My dilation drops at my last eye exam with a Cataract Specialist caused my throat to collapse during sleeping that evening. I woke up several times gasping for air and had to drink water and relax to open it back up. Really scared me.
Do any of the Doctors on this forum know about this reaction ? The technician used two different dilation drops, she said one for each eye muscle. They also did numbing drop to test pressure and then the Cataract specialist put another eye drop in when he got me into his exam room, right before another Cataract eye test. Right after he grabbed me to insert the additional drop, I said "his tech already numbed and dilated me", but he continued to insert the drop anyways.
Is that NORMAL procedure, or did he put in one too many drops ? My eye was completely dilated very wide before I got to him and it was within 20 minutes of when the Tech dilated me.
On the chart notes it shows N 2.5 and M 0.5 next to the dilation area.
(The technician did the IOL Master as well as a couple other machine tests before I even saw the Cataract Specialist)
Any information on this would be very helpful.
Thank you in advance !
N stands for 2.5% neosynephrine and M 1% is mydryacil: Neither one of them should have caused that reeaction; Any reactions to the medications (and your's is not typical at all) is usually immediate within the first 15-20 minutes of installation.
As a delayed reaction they should not cause that especially that late. there were 3.25 million cataract operations in USA in 2010 and your's is likely one in a million. No excess drops run over the lid and down the face. I would discuss it with your surgeon and the anesthetist/anesthsiologist to look further for a causes.
Thank you Dr. Hagan for your detailed response. I called and found out the "extra" drop the Cataract Dr. put in before a "blue light pressure test". (I never had this type of pressure test, always had the Tonopin)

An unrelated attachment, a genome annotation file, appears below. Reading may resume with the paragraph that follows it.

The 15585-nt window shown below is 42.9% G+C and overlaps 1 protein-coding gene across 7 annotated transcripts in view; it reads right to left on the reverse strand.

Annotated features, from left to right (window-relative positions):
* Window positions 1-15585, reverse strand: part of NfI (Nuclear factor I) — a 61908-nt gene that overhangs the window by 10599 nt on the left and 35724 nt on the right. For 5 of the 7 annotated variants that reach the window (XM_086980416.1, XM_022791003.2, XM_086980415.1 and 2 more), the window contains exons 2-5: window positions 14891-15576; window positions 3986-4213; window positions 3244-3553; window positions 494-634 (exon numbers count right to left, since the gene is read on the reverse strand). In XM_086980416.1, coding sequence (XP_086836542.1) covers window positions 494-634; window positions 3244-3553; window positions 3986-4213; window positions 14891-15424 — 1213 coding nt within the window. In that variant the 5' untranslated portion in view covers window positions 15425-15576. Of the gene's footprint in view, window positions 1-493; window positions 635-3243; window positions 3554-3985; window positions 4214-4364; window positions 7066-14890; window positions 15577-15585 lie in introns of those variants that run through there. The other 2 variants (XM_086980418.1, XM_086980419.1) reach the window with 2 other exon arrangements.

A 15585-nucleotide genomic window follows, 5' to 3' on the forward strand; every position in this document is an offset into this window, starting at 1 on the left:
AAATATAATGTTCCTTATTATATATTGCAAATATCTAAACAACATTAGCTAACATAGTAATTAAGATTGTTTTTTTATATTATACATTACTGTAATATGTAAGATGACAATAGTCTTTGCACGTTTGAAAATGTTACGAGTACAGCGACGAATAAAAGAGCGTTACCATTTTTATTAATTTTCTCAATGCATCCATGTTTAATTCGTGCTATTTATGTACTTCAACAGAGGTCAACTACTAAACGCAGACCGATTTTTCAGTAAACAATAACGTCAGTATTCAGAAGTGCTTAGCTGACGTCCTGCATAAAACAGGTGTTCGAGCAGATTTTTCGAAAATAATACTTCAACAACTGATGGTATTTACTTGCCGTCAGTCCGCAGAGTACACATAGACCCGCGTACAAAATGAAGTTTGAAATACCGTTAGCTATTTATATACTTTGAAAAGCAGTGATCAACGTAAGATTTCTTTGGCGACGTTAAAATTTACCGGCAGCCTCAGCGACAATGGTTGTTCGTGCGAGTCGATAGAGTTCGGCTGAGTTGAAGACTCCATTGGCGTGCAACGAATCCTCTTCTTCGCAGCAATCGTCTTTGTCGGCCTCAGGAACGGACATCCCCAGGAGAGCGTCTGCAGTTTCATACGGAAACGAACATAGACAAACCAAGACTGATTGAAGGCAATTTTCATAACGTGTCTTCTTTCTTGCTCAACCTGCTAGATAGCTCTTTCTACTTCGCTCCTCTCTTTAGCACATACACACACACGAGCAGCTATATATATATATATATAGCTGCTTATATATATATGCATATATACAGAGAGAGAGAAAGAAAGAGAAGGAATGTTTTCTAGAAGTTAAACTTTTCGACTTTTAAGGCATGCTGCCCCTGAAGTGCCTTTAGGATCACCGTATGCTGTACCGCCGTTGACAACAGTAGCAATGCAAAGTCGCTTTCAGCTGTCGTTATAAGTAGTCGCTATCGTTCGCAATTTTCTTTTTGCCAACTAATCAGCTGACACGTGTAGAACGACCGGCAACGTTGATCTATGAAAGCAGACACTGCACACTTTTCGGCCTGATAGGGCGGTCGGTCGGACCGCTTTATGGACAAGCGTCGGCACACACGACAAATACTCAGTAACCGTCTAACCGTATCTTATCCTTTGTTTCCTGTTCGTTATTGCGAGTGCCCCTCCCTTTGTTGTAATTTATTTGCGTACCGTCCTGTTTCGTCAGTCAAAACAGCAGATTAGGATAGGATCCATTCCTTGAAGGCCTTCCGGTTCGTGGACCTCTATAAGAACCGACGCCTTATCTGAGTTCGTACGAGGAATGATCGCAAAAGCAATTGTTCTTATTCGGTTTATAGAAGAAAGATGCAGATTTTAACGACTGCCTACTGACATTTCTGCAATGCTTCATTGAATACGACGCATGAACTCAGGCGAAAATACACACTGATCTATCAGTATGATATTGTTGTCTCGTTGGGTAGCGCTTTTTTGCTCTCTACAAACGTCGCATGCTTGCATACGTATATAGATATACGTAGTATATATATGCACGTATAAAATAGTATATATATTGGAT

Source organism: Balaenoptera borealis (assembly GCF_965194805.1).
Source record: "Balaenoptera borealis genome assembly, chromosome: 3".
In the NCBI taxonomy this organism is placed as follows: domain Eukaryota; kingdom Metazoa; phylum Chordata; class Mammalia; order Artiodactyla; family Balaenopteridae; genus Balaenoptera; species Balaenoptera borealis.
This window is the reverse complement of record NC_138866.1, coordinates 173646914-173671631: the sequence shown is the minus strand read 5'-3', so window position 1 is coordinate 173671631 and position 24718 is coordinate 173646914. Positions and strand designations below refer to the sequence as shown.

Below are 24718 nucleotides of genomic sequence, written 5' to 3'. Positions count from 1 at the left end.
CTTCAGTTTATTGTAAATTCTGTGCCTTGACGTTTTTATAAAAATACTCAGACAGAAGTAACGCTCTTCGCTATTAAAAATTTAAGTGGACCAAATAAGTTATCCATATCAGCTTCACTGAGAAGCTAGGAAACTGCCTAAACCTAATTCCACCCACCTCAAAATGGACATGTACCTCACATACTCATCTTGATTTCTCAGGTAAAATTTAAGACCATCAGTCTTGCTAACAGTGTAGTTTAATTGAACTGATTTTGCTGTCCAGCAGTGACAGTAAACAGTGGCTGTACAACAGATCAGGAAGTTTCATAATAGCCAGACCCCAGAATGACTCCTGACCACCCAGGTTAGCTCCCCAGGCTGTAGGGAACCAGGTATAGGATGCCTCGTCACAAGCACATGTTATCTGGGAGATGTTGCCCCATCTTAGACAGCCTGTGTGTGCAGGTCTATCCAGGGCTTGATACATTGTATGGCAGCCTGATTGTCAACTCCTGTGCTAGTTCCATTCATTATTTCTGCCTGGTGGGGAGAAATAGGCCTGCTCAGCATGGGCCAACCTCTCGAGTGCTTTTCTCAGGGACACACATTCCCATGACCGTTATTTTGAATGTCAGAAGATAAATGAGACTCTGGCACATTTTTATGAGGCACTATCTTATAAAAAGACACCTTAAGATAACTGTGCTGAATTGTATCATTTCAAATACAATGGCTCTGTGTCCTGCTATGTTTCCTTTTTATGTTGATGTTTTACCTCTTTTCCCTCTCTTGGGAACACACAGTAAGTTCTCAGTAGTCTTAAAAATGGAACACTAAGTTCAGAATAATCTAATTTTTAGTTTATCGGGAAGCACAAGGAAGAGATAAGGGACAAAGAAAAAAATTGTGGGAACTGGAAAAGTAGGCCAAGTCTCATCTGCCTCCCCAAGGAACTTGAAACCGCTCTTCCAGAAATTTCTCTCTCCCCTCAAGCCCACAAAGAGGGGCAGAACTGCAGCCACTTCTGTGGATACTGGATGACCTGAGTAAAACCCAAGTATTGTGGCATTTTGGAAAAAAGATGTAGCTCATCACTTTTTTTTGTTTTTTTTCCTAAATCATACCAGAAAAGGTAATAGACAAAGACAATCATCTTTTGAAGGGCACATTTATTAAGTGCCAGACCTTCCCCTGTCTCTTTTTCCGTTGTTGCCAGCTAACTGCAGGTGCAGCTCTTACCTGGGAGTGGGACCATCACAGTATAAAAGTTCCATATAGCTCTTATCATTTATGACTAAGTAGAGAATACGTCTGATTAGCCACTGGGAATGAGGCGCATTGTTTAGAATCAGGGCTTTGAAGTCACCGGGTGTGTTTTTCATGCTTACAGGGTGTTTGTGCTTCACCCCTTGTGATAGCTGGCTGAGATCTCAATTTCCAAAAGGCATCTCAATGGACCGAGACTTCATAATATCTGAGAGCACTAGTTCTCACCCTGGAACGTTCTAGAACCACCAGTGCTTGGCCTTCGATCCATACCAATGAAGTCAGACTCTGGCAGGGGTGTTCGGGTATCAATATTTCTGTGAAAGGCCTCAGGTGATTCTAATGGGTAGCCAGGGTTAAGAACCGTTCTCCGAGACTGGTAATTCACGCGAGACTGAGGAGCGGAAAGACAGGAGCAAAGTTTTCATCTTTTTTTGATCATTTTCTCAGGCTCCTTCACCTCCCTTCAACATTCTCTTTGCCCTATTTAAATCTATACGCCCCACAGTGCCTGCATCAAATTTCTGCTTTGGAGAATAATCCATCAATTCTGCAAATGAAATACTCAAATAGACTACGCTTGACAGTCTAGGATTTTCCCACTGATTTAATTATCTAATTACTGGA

The extra drop he used was "Fluorescein Sodium & Benoxinate Hydrocholoride 1/4% / .4%. A yellow dye drop to due this pressure test.
#1) Why in the world would he add an additional chemical to my eye when he could have simply used a Tonopin, as I have always had normal eye pressure?
#2) I have read that small amounts of eye drops can partially drain into the corner of your eye and down into your throat. Since I never had that additional drop, I assumed the connection with the throat closing problem of which could have been there earlier in the day but became worsened while I was laying down in the prone position ?
FIrst of all its very important for a patient to have confidence and rapport with his/her physician and I suggest you make a list of your questions and ask the physician. The extra drop is no big deal and was done for your safety. Your surgeon wanted to be sure the pressure in your eye was not high before starting your surgery. Its SOP and done sometimes in the pre op area and some times in the OR. The blue light pressure test (using Goldman technology) is more accurate than the tonopen. Dilation often raise the pressure in the eye so its standard operating procedure. We do it.
2. Yes with a normal tear duct small amounts of the drops likely did run down your tear duct and into the back of your throat. However: if it did you nornally "taste" them right away. If they were going to cause a problem it would usually occur immediately to within 2-3 hrs of the surgery.
I have made the assumption you were done under local anesthesia (not put to sleep for general anesthesia). If it was general anesthesia then it is a common problem and easily explained due to a tube being put in your trachea (intubation) to breath for you while asleep.
Again ask your surgeon; clear the air; if the surgery went off smooth you are a lucky person.
Just wanted to thank you again for your response. The words "thank you" are overused but just know that us forum questioners consider your opinions invaluable.
Also, these drops were not for Cataract Surgery, as I haven't had that yet. They were just for my evaluative appointment with the Cataract Surgeon.
Does that change any of your "standard operating procedure" answers?
And just wondering why the Tech would dilate the eyes first before they did the Pressure test, if the dilation drops increase the pressure?